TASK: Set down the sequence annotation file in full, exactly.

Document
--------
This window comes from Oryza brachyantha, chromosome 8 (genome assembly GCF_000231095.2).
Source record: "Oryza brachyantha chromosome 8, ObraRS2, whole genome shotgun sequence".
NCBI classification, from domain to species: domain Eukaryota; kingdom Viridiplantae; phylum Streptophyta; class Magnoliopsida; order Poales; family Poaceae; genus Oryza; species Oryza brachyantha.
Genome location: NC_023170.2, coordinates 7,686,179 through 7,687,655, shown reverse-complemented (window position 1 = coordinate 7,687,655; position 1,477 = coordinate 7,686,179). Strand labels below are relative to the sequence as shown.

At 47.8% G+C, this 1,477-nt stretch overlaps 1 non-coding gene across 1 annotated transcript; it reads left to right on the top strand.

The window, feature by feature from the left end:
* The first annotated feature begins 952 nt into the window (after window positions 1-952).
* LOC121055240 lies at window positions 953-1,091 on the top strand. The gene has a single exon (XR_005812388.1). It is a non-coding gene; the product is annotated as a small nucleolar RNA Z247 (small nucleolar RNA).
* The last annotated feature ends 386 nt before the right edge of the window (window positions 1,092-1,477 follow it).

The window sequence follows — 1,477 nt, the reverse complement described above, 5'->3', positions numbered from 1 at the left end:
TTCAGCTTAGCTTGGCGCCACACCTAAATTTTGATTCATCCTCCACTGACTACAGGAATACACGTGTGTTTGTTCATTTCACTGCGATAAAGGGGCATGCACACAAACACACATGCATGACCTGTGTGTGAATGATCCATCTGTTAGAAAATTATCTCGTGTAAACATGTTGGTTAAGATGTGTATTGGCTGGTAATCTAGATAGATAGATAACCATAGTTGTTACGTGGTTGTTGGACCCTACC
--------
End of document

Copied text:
This window comes from Oryza brachyantha, chromosome 8 (genome assembly GCF_000231095.2).
Source record: "Oryza brachyantha chromosome 8, ObraRS2, whole genome shotgun sequence".
NCBI classification, from domain to species: domain Eukaryota; kingdom Viridiplantae; phylum Streptophyta; class Magnoliopsida; order Poales; family Poaceae; genus Oryza; species Oryza brachyantha.
Genome location: NC_023170.2, coordinates 7,686,179 through 7,687,655, shown reverse-complemented (window position 1 = coordinate 7,687,655; position 1,477 = coordinate 7,686,179). Strand labels below are relative to the sequence as shown.

At 47.8% G+C, this 1,477-nt stretch overlaps 1 non-coding gene across 1 annotated transcript; it reads left to right on the top strand.

The window, feature by feature from the left end:
* The first annotated feature begins 952 nt into the window (after window positions 1-952).
* LOC121055240 lies at window positions 953-1,091 on the top strand. The gene has a single exon (XR_005812388.1). It is a non-coding gene; the product is annotated as a small nucleolar RNA Z247 (small nucleolar RNA).
* The last annotated feature ends 386 nt before the right edge of the window (window positions 1,092-1,477 follow it).

The window sequence follows — 1,477 nt, the reverse complement described above, 5'->3', positions numbered from 1 at the left end:
TTCAGCTTAGCTTGGCGCCACACCTAAATTTTGATTCATCCTCCACTGACTACAGGAATACACGTGTGTTTGTTCATTTCACTGCGATAAAGGGGCATGCACACAAACACACATGCATGACCTGTGTGTGAATGATCCATCTGTTAGAAAATTATCTCGTGTAAACATGTTGGTTAAGATGTGTATTGGCTGGTAATCTAGATAGATAGATAACCATAGTTGTTACGTGGTTGTTGGACCCTACC